The current fragmentation of knowledge began when Europe’s Protestant philosophers surrendered to a Roman Catholic heresy that gave to the book of reason the controlling authority over the books of God’s words and works.
Enlightenment rationalism began as a Roman Catholic heresy. Catholic theology affirmed the ultimate authority of the Scriptures and the Church. The Church’s interpretation of the Scriptures claimed infallibility. It did not grant final authority to individual reason because it believed in original sin. Therefore, it was not traditional Catholicism but a heresy to think that Adam and Eve’s “fall” affected the heart but not the mind.
For revelation is the only reason a section of the Roman Catholic Church had trusted reason. The Orthodox Church failed to develop universities because it did not fully embrace Augustine’s biblical perspective on human reason as God’s image.
Modernism failed to give us the knowledge of truth because it destroyed revelation—the only available ground of our confidence in “reason.” Its overconfidence in reason quickly degenerated into skepticism, ignorance, unbelief, immorality, and defiance of God’s authority.
Western rationalism (including theological “modernism” or liberalism) undermined confidence in the Scriptures because it was oblivious to the fact that it was sawing off the very branch upon which it sat. That, however, was a lesser tragedy.
WHY SEMINARIES PLUNGED UNIVERSITIES INTO INTELLECTUALMORAL DARKNESS
No one writes theology in verse. So, the question was not whether theology should be classified as poetry. The issue was whether Christians believe the creeds because those propositions are true or because they satisfy poetic imagination.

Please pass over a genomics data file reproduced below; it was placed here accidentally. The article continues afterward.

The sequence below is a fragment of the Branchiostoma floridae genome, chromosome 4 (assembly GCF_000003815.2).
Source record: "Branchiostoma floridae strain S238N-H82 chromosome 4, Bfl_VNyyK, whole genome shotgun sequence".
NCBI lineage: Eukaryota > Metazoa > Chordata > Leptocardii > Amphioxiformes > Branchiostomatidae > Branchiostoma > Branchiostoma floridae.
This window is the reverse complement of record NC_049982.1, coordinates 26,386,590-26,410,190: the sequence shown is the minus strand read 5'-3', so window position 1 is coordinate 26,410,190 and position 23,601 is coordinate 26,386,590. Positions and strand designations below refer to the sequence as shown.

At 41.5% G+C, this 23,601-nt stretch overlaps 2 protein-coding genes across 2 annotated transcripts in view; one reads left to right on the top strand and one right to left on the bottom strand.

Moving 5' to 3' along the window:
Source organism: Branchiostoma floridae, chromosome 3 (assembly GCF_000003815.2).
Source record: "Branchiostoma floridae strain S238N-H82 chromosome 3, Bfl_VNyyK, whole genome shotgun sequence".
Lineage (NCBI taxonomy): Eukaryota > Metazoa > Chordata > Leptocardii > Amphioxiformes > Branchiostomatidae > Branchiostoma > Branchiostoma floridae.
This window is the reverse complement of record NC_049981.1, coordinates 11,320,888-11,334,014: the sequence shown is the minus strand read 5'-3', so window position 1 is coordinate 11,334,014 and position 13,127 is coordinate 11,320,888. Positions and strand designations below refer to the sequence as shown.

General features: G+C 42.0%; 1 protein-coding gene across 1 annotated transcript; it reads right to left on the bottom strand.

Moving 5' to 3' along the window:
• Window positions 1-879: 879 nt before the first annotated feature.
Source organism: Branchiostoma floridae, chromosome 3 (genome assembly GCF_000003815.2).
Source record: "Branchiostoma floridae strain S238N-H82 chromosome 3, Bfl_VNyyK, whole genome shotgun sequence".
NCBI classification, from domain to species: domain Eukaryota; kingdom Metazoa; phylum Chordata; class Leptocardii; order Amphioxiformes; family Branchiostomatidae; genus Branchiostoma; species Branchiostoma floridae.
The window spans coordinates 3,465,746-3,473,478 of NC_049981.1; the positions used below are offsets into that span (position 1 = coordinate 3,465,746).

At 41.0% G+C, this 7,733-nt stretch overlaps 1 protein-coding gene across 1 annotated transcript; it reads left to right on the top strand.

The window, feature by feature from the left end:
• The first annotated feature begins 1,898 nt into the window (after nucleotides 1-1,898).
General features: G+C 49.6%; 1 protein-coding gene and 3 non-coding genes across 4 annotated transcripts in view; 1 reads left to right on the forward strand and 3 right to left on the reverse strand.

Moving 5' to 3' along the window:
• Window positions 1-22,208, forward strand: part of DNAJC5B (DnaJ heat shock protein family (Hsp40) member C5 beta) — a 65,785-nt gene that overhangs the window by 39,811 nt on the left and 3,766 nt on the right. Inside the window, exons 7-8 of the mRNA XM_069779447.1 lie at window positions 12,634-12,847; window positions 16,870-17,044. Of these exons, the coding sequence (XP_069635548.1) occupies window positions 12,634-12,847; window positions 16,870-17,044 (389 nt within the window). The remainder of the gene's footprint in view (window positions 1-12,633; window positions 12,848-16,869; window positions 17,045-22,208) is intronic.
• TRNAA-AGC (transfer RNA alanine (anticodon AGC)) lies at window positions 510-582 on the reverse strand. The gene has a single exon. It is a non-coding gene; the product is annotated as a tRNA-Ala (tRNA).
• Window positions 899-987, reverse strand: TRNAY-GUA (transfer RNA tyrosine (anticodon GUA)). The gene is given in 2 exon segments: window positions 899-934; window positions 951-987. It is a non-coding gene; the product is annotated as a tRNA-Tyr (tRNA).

“I believe in Christianity as I believe in the rising sun. Not simply because I see the sun, but because through it I see everything else.”
Lewis’s argument was that theology is the university’s queen of sciences because the Bible is the Sun that gives light to every branch of inquiry. God’s Word gives confidence in (humble) reason. Together, the Scriptures and reason make sense of everything else. That epistemology of rational revelation enabled the university to develop a coherent “world and life view.”
Without the Bible, the university is without a central or common source of light (a sun) through which each department can comprehend its subject and connect it with other branches of knowledge and with life outside the academy.
Education ceased being the pursuit of truth. It became merely the acquisition of information, skills, and degrees in the quest for employment and power (sometimes, mainly an opportunity for sports, fun, and networking).
This turned every university faculty into a silo. Deprived of the sun, every silo had to invent its own light, which took the form of a distinct vocabulary, creeds, and initiation rituals that could not be questioned by novices or non-initiates.
Did he arrive at that conclusion because he carefully synthesized all the information gleaned from the books of God’s Word, works, and reason? Or does he hold his belief as a dogma, because he believes that we know truth by reading only the Scriptures?